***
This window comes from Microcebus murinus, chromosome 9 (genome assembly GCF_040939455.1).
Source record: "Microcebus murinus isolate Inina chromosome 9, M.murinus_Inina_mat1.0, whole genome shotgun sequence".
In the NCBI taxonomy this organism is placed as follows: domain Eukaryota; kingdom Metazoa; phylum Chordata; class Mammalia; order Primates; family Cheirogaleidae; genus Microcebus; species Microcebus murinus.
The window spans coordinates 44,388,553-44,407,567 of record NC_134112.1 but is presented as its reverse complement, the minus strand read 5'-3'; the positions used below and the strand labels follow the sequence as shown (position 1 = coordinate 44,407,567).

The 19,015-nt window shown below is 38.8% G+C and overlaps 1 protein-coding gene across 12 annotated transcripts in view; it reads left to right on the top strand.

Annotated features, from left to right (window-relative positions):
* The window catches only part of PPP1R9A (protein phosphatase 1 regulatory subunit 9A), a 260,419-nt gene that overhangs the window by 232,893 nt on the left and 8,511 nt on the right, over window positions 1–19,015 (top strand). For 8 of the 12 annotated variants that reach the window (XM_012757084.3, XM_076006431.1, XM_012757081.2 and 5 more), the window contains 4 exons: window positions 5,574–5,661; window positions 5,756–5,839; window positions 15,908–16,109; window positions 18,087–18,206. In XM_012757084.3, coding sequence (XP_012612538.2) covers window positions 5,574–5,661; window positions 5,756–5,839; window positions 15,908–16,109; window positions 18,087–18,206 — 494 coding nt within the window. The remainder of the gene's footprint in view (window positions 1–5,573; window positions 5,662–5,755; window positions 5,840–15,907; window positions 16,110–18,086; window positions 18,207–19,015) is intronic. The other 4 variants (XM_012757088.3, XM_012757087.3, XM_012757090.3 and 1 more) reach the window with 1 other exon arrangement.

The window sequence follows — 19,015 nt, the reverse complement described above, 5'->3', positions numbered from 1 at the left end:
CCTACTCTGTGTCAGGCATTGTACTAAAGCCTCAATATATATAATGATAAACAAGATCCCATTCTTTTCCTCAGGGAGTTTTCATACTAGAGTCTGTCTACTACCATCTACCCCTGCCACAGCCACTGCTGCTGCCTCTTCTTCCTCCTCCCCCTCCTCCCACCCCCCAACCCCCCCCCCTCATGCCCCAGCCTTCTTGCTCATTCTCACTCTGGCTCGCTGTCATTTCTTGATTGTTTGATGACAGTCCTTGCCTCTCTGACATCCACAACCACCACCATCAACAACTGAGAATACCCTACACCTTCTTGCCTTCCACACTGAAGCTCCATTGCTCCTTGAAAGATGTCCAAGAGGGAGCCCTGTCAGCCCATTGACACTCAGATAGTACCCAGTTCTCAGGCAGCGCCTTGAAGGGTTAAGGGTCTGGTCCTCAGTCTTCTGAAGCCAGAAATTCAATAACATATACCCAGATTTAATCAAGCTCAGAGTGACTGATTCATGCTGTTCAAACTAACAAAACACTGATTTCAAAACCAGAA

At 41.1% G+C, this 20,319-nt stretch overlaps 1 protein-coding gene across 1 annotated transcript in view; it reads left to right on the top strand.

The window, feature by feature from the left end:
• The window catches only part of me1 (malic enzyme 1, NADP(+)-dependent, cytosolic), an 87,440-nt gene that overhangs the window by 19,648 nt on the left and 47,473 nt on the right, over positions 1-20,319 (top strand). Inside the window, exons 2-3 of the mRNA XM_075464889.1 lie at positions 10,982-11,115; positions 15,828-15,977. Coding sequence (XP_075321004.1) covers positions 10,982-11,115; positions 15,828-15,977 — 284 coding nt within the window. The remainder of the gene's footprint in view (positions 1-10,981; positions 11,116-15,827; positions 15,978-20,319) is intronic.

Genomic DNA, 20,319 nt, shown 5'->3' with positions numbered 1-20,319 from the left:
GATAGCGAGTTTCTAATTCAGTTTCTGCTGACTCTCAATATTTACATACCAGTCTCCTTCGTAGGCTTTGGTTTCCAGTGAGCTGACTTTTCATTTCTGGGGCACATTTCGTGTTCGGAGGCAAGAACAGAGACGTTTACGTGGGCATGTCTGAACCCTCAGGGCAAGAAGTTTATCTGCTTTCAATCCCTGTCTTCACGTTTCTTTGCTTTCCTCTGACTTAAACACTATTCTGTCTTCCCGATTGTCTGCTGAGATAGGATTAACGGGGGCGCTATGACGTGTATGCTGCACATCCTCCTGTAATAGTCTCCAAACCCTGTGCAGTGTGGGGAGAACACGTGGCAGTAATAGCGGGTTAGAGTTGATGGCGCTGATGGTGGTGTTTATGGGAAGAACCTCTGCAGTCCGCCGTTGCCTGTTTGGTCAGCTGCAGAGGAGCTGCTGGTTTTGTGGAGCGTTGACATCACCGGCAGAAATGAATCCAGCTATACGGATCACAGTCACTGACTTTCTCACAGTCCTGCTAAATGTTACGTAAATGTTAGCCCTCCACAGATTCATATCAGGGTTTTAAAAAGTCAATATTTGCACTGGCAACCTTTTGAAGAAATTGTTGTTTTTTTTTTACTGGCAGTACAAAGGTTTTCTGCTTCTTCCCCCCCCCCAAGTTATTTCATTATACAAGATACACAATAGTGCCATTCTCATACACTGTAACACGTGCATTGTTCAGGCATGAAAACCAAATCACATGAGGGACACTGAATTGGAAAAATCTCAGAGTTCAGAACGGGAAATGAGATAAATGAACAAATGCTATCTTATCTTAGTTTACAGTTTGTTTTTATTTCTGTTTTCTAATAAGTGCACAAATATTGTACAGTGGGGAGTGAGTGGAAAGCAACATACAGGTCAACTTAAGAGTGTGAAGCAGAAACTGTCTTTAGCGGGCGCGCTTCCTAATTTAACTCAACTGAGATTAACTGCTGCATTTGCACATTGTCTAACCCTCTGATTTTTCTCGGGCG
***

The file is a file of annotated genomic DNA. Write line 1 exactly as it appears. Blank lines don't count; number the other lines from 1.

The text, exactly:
This window comes from Microcebus murinus, chromosome 9 (genome assembly GCF_040939455.1).